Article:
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Injury and illness surveillance in migrant farmworkers.

Burau-K; Cooper-SP
Atlanta, GA: U.S. Department of Health and Human Services, Public Health Service, Centers for Disease Control and Prevention, National Institute for Occupational Safety and Health, R01-OH-004041, 2004 Feb; :1-179
Injury prevention efforts have been hindered by a lack of effective surveillance in agriculture. The objective of this cohort study was to use a school-based tracking system for migrant farmworker students as a surveillance method to identify migrant farmworker families in Starr County, located along the Texas-Mexico border, in order to estimate the frequency and risk factors for occupational injuries over a two-year period. Injuries were defined as getting hurt when working or traveling to or from work while migrating in the past year. Rio Grande City Consolidated Independent School District (RGCCISD) is the largest of three school districts in Starr County, and enrolled nearly 60% of all students in the county. The Migrant Education Program (MEP) in RGCCISD maintained files computerized through the New Generation System (NGS) on 1,200 families in the 1998-99 school year. Randomly sampled from the New Generation System, our cohort consisted of 267 families, who in the spring of 2000 responded to a screening questionnaire and indicated their intention to migrate. All were Hispanic. The average family size was 4.7 people. Mothers and fathers had an average of 7 years of education and had lived in Starr County for an average of 17 years (mean for mothers). The mother was the primary respondent for the family, and questions were asked about the mother, father, oldest and youngest child (Year 1 follow-up only). Approximately, 57.7% in Year 1 and 59.8% in Year 2 of eligible participant families migrated (n=154 at Year 1 follow-up and 143 at Year 2 follow-up) and 96% of these completed the follow-up interviews. These families represented about 310 individuals each year who had worked in the fields on average 6 days a week, 10 hours a day, for 2.7 months in the past year. Twenty-five work-related injuries (first injury events only) were reported during the 2 years of follow-up. The overall rate of injury was 12.52/100 FTE (95% C.I., 8.55-19.01). The most frequent injuries were cuts/jabs, transportation-related injuries (including head injury), blisters/rashes from pesticides, and heat exhaustion/stroke. Over one-third of the injuries resulted in lost work time. On average each year, 30% of mothers, 22% of fathers, 15% of oldest children and 10% of youngest children (Year 1 follow-up only) also reported chronic back pain. In terms of hazard surveillance, from 1/3 to 2/3 of all family members who worked in the fields were exposed to tractors, knives, chemicals, repetitive lifting (fathers). Of 102 mothers who participated in migrant farm work during the summer of 2001, only 44 (42%) reported having received EPA regulated pesticide safety training within the previous 5 years. Cox regression was used to examine risk factors for first injury events. Significant predictors of injury included employer-type, working with or around chemicals, general use of motor vehicle seat belts, number of farm jobs during the migration season, and employer-providing toilet paper. Logistic regression was used to examine chronic back pain and hand symptoms experienced during the last migration season. Factors associated with chronic back pain included age, depression during the last migration season, repetitive bending/stooping, hours of sleep while migrating, hours of sleep at home in Starr County, self-provided drinking water, sorting as a job task, and exposure to pesticide drift/spray. Factors associated with hand problems included age, working with or around chemicals, repetitive handwork, and average hours of work per day. In addition, two methodological sub-studies were completed. A work diary (calendar with number of hours worked, tasks, crops and injuries/illnesses) was developed and the feasibility tested. Fifty mothers were invited to participate in the piloting of a work diary. Of invited mothers (n=50), 30 mothers migrated and were eligible to participate. Of these, 10 mothers returned a least some portion of the work diary (response rate, 33.3%). In addition, surveillance methodologic issues were examined regarding the feasibility/validity of asking the mother to respond on behalf of her family members. Concordance between mothers and a sub-sample of the fathers and children was assessed by computing kappa statistics and sensitivity/specificity for a subset of variables including acute injury, work hazards, and illness symptoms. Regarding reporting acute injury, kappa statistics for the father/mother and child/mother pairs were 0.84 (almost perfect) and 0.45 (moderate), respectively. Using the same pair order, the sensitivities were 0.75 and 0.40, and the specificities were 1.00 and 0.97, respectively. However, for back pain, the kappa statistics were reduced and back pain frequency as reported by the mother for both father and child was underestimated. The New Generation System proved to be an effective method to identify migrant farmworker families in Starr County for epidemiologic studies or future interventions. Given that a majority (58%) of the migrant farmworker women in our study had not received Worker Protection Standard employer-mandated pesticide safety training, increased enforcement, education, and alternative delivery of this training are recommended. If person-time at risk for injuries is taken into account as well as symptoms of chronic back pain, the reported injuries are substantial. These data support the need for primary data collection from young farmworkers, systematic streamlined surveillance, and school-based and community interventions.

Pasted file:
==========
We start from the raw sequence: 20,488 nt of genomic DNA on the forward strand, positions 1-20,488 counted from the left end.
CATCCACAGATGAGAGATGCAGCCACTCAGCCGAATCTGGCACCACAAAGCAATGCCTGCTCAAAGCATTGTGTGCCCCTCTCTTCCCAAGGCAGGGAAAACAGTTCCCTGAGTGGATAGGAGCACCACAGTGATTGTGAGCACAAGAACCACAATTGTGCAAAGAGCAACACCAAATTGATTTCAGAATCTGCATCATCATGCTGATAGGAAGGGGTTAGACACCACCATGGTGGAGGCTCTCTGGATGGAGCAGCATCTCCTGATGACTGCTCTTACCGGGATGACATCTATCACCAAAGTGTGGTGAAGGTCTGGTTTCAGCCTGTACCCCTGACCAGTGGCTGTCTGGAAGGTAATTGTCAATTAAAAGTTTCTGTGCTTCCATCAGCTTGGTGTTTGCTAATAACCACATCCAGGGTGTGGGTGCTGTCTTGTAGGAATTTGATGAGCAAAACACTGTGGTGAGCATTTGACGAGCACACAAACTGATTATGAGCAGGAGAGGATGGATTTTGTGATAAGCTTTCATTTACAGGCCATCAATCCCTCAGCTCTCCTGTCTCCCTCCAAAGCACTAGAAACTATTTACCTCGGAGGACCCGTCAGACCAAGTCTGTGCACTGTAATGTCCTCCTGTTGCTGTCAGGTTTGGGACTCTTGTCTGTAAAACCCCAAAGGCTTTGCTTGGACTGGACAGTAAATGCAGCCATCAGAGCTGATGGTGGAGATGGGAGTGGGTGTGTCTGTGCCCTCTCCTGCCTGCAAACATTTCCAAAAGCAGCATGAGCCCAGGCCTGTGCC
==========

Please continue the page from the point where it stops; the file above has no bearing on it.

Farmers; Agricultural-workers; Agricultural-industry; Demographic-characteristics; Racial-factors; Injuries; Injury-prevention; Surveillance-programs; Occupational-health; Risk-factors; Sampling-methods; Sampling; Age-factors; Sex-factors; Pesticides; Back-injuries; Occupational-hazards
The University of Texas Health Science Center, Houston School of Public Health, P.O. Box 10286, Houston, TX 77225
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National Institute for Occupational Safety and Health
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University of Texas, Health Science Center, School of Public Health, Houston, Texas
Page last reviewed: September 2, 2020
Content source: National Institute for Occupational Safety and Health Education and Information Division